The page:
that He might make known the riches of His glory on the vessels of mercy, which He had prepared beforehand for glory even us whom He called, not of the Jews only, but also of the Gentiles? As He says also in Hosea: “I will call them My people, who were not My people, and her beloved, who was not beloved.” “And it shall come to pass in the place where it was said to them, ‘You are not My people,’ there they shall be called sons of the living God.” Isaiah also cries out concerning Israel: “Though the number of the children of Israel be as the sand of the sea, the remnant will be saved.” (Rom. 9:23-27)
This “remnant” is a small part of the physical nation of Israel, and now includes Gentiles as well “according to the election of grace” (Rom. 11:5). It is what God intended all of Israel to be, and that’s what we are grafted into (Rom. 11:13-24). The rest of Israel is still “beloved for the sake of the fathers” because of the promises God made to Abraham, Isaac, and Jacob (Rom. 11:28). Now, though, “God has committed them all to disobedience, that He might have mercy on all” (Rom. 11:32). That indicates He will treat those who’ve ignored Him as if they are outside of Israel so they can eventually be welcomed in as former strangers rather than punished as children who should have known better.
So the question, “Are we Israel?” seems to have answered itself. Paul even tells us quite plainly in Galatians that we are “the Israel of God” (Gal. 6:16). We’re also told that we are under the New Covenant which was promised to Israel.
Because finding fault with them, He says: “Behold, the days are coming, says the Lord, when I will make a new covenant with the house of Israel and with the house of Judah — not according to the covenant that I made with their fathers in the day when I took them by the hand to lead them out of the land of Egypt; because they did not continue in My covenant, and I disregarded them, says the Lord. For this is the covenant that I will make with the house of Israel after those days, says the Lord: I will put My laws in their mind and write them on their hearts; and I will be their God, and they shall be My people.” (Heb. 8:8-10)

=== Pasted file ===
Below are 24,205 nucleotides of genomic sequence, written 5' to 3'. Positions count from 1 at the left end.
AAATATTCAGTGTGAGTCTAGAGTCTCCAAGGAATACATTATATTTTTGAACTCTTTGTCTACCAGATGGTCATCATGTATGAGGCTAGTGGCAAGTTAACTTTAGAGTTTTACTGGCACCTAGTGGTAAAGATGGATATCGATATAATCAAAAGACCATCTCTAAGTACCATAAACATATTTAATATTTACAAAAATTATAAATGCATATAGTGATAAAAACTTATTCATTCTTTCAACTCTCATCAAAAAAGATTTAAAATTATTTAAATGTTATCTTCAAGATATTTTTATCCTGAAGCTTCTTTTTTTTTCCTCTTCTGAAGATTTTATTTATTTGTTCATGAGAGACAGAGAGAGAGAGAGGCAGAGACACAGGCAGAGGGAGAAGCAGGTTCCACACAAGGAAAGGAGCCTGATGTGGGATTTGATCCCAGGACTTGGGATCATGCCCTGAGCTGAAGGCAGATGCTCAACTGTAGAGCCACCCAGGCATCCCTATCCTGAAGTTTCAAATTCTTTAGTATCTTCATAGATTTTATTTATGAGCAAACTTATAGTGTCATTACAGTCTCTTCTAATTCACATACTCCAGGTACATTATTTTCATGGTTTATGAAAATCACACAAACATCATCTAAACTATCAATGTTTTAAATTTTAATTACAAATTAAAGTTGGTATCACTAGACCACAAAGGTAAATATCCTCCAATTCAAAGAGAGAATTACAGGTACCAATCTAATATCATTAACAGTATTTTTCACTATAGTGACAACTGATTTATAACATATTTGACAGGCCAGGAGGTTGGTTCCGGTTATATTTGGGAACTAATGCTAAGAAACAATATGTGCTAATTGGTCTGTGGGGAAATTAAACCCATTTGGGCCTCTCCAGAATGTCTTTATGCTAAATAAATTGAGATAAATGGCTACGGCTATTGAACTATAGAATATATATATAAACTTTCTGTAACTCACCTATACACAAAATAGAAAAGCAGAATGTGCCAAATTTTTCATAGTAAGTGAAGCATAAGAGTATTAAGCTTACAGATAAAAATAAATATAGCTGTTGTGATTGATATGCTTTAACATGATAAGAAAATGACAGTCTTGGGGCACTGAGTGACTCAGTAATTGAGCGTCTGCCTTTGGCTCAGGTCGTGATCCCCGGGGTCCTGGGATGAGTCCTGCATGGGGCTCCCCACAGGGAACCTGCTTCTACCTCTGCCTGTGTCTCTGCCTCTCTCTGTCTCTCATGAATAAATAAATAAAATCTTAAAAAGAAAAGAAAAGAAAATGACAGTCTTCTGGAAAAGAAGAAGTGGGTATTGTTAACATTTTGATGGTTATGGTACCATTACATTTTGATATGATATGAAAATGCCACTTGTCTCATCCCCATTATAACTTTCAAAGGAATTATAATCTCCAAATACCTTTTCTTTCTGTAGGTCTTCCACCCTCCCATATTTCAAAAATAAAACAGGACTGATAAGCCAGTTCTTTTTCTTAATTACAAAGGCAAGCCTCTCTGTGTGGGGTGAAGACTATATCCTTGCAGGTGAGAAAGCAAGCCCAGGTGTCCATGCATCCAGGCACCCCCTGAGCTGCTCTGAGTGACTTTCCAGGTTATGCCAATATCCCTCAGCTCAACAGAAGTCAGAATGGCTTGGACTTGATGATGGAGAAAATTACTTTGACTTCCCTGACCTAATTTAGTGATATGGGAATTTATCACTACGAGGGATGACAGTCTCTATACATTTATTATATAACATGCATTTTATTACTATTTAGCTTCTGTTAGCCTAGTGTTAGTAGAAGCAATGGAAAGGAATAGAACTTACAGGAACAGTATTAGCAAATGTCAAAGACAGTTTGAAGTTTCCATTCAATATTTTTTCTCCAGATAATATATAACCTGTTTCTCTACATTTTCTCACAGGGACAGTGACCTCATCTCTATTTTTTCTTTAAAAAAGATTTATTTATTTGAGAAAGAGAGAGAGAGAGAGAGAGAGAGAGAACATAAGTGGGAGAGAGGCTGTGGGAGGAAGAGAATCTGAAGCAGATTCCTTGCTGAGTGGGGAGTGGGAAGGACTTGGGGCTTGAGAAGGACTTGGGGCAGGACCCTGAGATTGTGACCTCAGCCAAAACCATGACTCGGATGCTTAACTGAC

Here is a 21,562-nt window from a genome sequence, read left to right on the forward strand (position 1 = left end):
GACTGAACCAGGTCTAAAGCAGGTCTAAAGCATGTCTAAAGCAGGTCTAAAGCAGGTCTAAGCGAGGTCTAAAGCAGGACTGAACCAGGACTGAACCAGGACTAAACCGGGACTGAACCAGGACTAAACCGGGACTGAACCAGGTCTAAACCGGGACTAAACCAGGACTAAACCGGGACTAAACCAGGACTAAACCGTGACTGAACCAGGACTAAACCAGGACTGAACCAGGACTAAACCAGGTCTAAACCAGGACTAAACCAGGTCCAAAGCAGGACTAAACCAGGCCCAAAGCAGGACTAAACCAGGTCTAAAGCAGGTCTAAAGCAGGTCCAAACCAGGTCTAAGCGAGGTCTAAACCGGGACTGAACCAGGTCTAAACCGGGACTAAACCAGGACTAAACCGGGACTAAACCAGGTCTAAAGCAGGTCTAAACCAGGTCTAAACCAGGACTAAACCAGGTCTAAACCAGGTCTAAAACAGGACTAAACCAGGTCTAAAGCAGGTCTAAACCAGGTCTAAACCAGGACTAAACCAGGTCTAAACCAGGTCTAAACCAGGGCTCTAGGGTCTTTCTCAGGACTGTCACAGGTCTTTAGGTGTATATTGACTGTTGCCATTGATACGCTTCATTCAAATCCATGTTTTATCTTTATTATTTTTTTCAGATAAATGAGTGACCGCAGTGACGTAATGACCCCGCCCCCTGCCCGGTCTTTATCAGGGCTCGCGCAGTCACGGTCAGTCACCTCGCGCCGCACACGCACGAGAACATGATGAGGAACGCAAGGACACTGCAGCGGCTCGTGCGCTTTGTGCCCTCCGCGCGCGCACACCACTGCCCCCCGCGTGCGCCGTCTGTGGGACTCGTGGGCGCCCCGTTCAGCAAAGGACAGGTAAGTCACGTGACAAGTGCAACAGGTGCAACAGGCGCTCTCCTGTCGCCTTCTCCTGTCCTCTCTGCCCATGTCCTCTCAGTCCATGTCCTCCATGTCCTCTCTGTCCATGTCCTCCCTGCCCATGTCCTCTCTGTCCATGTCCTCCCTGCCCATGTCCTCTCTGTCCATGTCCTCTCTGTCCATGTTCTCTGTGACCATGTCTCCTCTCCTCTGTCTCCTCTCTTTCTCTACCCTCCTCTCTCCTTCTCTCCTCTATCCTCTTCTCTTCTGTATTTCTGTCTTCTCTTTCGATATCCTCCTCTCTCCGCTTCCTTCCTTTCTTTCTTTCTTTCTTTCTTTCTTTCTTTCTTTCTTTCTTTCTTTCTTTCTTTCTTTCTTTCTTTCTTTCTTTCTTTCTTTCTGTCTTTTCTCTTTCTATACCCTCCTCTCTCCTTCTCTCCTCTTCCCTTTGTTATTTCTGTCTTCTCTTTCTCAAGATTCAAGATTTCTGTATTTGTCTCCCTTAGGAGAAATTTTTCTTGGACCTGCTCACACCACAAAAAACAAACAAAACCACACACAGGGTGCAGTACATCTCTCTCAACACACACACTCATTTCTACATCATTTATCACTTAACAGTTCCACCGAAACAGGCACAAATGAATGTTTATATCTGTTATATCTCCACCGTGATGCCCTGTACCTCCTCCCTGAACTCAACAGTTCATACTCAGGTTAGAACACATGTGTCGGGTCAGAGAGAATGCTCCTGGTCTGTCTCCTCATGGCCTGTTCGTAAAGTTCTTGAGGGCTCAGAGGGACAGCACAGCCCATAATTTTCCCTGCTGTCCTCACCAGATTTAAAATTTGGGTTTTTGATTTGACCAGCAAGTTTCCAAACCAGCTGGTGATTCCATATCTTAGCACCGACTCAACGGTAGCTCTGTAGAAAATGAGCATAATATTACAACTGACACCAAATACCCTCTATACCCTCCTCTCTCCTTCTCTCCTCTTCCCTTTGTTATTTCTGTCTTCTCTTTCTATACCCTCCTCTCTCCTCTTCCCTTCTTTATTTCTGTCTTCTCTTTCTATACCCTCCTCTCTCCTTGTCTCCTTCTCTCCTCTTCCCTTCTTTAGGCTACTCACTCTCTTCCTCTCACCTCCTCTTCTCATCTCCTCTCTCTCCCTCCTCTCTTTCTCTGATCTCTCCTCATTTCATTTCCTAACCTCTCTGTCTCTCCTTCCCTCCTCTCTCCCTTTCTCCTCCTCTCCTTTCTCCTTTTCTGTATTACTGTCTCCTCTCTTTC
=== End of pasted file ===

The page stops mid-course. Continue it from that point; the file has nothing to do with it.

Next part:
When Jesus Christ came, He didn’t bring a new religion — He came as the next step in God’s plan. “Christianity” is the name that was given because the rest of the world thought it was just a new sect of Judaism. In reality, though, this is what God intended Israel to become all along. Instead of starting with the idea, “I’m Christian, so how much of this Old Testament stuff do I have to keep?” we should start at the beginning and see how the Old Covenant relates to the New Covenant. Some things did change, and some things did not change. That sounds like a good topic for next week’s blog post.
These are the Days of Awe. That’s what Jewish believers call the 10 days between Yom Teruah/The Feast of Trumpets (which fell on Thursday, September 25th this year) and Yom Kippur/The Day of Atonement (Saturday October 4th).
Having recently started attending with a Messianic Jewish group, I wanted to focus my pre-Trumpets study this year on the Hebraic roots of this Holy Day. With the Feast of Trumpets just a few days past, I’d like to share some of that study with you today as we look forward to the Day of Atonement.
A Question of Trumpets
I found five different Hebrew words translated “trumpets” in the Old Testament. Let’s just take a quick look at each one:
chatsotserah (H2689). A metal trumpet (Num. 10:2, 8).
yobel (H3104). The signal of a trumpet or blast of a horn. A common noun referring to trumpets, horns , and the year of Jubilee (Lev. 25:10).
shophar/shofar (H7782). A ram’s horn. The word most often used in the Bible.
taqoa (H8619). A trumpet with a looped tube and flared bell that makes a shrill sound (Ezk. 7:14).
teruah (H8643). A shout of joy or alarm. The noise from a trumpet.